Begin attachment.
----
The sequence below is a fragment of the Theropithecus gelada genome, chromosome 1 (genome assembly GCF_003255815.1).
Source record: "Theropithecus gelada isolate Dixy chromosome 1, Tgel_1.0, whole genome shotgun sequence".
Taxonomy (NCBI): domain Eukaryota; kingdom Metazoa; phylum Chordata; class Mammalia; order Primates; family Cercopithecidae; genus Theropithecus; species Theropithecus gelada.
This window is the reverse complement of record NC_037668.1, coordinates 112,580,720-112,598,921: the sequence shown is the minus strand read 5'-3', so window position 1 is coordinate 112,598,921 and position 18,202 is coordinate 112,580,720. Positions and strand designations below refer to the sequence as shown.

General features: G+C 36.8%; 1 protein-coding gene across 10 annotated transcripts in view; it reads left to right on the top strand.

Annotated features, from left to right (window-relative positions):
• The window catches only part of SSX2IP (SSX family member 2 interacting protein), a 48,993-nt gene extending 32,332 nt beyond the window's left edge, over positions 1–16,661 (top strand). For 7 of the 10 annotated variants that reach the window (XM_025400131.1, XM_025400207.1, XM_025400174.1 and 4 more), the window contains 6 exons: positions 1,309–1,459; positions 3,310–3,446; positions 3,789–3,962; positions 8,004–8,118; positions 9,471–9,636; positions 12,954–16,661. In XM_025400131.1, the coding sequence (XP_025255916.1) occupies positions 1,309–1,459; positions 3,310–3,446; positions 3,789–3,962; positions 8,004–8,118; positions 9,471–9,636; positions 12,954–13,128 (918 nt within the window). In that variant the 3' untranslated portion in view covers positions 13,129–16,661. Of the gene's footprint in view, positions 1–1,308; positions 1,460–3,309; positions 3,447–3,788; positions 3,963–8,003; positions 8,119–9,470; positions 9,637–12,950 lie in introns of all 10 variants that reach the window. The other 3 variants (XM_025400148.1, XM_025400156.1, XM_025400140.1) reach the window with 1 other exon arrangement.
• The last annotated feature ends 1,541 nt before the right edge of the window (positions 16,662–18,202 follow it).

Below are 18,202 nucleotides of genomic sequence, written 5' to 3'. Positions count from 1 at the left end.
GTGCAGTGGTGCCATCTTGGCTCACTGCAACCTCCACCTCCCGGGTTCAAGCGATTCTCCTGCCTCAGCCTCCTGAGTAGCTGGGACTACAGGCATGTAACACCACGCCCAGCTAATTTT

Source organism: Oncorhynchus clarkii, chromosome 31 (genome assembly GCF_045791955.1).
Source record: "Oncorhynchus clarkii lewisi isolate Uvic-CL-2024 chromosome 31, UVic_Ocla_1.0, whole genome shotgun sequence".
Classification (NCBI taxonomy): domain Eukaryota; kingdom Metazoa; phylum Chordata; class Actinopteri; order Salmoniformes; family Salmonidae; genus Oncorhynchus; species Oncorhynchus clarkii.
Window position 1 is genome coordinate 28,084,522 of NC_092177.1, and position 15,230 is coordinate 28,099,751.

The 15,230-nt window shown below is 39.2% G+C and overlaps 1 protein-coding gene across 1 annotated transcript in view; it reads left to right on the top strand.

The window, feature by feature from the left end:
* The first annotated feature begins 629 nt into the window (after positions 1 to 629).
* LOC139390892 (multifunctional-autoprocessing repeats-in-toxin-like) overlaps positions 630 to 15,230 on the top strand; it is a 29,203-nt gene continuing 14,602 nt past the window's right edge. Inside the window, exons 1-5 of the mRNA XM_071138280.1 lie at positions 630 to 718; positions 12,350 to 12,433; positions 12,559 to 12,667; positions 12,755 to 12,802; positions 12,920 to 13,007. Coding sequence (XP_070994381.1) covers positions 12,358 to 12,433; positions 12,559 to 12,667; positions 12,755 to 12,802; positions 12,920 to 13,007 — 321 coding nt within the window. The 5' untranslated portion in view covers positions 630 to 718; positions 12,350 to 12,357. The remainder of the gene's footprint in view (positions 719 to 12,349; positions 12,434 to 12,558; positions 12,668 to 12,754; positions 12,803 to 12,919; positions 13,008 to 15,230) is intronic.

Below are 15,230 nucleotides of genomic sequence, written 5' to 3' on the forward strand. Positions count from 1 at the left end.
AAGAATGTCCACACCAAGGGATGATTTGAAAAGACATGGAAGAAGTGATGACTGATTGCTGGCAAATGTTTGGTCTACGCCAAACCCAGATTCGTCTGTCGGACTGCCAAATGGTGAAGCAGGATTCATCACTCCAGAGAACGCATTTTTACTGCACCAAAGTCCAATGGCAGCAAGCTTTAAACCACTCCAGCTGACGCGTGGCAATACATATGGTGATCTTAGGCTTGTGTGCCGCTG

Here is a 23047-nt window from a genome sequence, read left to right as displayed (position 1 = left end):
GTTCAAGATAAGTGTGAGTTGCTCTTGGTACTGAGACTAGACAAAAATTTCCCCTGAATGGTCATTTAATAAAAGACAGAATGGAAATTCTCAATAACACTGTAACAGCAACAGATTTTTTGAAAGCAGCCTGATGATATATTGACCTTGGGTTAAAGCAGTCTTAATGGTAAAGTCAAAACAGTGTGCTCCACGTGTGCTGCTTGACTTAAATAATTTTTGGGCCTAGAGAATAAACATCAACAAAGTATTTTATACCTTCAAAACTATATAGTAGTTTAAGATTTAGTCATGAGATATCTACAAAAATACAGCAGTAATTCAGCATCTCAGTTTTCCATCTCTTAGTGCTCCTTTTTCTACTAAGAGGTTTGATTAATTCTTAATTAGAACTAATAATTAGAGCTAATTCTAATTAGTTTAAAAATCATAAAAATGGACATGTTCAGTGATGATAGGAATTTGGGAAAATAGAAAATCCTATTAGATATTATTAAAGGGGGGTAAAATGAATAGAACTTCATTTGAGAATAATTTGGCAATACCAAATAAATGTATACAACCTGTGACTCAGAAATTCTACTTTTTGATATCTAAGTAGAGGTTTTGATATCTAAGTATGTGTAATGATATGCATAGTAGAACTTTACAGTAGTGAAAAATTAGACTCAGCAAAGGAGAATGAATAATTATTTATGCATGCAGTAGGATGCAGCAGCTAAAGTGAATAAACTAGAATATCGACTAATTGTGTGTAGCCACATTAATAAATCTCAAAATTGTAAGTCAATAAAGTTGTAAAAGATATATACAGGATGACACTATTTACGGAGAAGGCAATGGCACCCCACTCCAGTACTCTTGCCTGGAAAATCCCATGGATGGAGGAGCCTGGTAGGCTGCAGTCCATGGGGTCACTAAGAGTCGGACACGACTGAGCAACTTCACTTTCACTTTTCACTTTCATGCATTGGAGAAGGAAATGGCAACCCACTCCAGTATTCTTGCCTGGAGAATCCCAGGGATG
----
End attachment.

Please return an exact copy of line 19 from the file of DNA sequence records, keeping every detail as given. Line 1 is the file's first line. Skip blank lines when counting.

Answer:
Below are 15,230 nucleotides of genomic sequence, written 5' to 3' on the forward strand. Positions count from 1 at the left end.